I just finished reading a fascinating article from Bloomberg BusinessWeek about a man who claims to have reverse-engineered the admission processes at Ivy League colleges (hat tip Jan Zilinsky).
His name is Steven Ma, and as befits an ex-hedge funder, he has built an algorithm of sorts to work well with both the admission algorithms at the “top 50 colleges,” and the US News & World Report model which defines which colleges are in the “to 50.” It’s a huge modeling war that you can pay to engage in.
Ma is a salesman too: he guarantees that a given high-school kid will get into a top school, your money back. In other words he has no problem working with probabilities and taking risks that he think are likely to pay off and that make the parents willing to put down huge sums. Here’s an example of a complicated contract he developed with one family:
After signing an agreement in May 2012, the family wired Ma $700,000 over the next five months—before the boy had even applied to college. The contract set out incentives that would pay Ma as much as $1.1 million if the son got into the No. 1 school in U.S. News’ 2012 rankings. (Harvard and Princeton were tied at the time.) Ma would get nothing, however, if the boy achieved a 3.0 GPA and a 1600 SAT score and still wasn’t accepted at a top-100 college. For admission to a school ranked 81 to 100, Ma would get to keep $300,000; schools ranked 51 to 80 would let Ma hang on to $400,000; and for a top-50 admission, Ma’s payoff started at $600,000, climbing $10,000 for every rung up the ladder to No. 1.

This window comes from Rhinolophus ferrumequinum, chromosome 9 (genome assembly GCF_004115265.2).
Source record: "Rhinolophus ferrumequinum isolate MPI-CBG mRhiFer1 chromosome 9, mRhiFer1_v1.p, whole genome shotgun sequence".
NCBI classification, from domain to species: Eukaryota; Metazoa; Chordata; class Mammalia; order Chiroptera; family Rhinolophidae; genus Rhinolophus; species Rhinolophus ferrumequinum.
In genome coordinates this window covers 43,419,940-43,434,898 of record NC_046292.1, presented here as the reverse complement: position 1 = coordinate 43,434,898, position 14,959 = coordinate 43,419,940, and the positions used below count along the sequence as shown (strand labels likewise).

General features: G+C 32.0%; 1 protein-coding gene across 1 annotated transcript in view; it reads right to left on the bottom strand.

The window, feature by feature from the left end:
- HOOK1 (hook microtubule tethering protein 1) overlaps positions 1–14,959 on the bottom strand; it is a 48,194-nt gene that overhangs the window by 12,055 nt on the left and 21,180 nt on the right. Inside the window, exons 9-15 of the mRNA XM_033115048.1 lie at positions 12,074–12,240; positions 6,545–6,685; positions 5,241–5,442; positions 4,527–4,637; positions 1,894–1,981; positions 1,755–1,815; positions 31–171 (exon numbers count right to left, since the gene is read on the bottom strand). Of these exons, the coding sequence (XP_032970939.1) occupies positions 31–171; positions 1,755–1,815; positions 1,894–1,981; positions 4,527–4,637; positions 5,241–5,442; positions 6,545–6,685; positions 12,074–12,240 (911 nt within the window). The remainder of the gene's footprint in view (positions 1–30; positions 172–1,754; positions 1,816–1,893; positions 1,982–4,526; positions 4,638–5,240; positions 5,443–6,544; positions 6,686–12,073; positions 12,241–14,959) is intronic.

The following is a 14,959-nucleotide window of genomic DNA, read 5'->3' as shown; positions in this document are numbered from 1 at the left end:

He’s also interested in reverse-engineering the “winning essay” in conjunction with after-school activities:
With more capital—ThinkTank’s current valuation to potential investors is $60 million—Ma hopes to buy hundreds of completed college applications from the students who submitted them, along with the schools’ responses, and beef up his algorithm for the top 50 U.S. colleges. With enough data, Ma plans to build an “optimizer” that will help students, perhaps via an online subscription, choose which classes and activities they should take. It might tell an aspiring Stanford applicant with several AP classes in his junior year that it’s time to focus on becoming president of the chess or technology club, for example.
This whole college coaching industry reminds me a lot of financial regulation. We complicate the rules to the point where only very well-off insiders know exactly how to bypass the rules. To the extent that getting into one of these “top schools” actually does give young people access to power, influence, and success, it’s alarming how predictable the whole process has become.
Here’s a thought: maybe we should have disclosure laws about college coaching and prep? Or would those laws be gamed too?
I’ve been sent this recent New York Times article by a few people (thanks!). It’s called Grading Teachers, With Data From Class, and it’s about how standardized tests are showing themselves to be inadequate to evaluate teachers, so a Silicon Valley-backed education startup called Panorama is stepping into the mix with a data collection process focused on student evaluations.
Putting aside for now how much this is a play for collecting information about the students themselves, I have a few words to say about the signal which one gets from student evaluations. It’s noisy.
So, for example, I was a calculus teacher at Barnard, teaching students from all over the Columbia University community (so, not just women). I taught the same class two semesters in a row: first in Fall, then in Spring.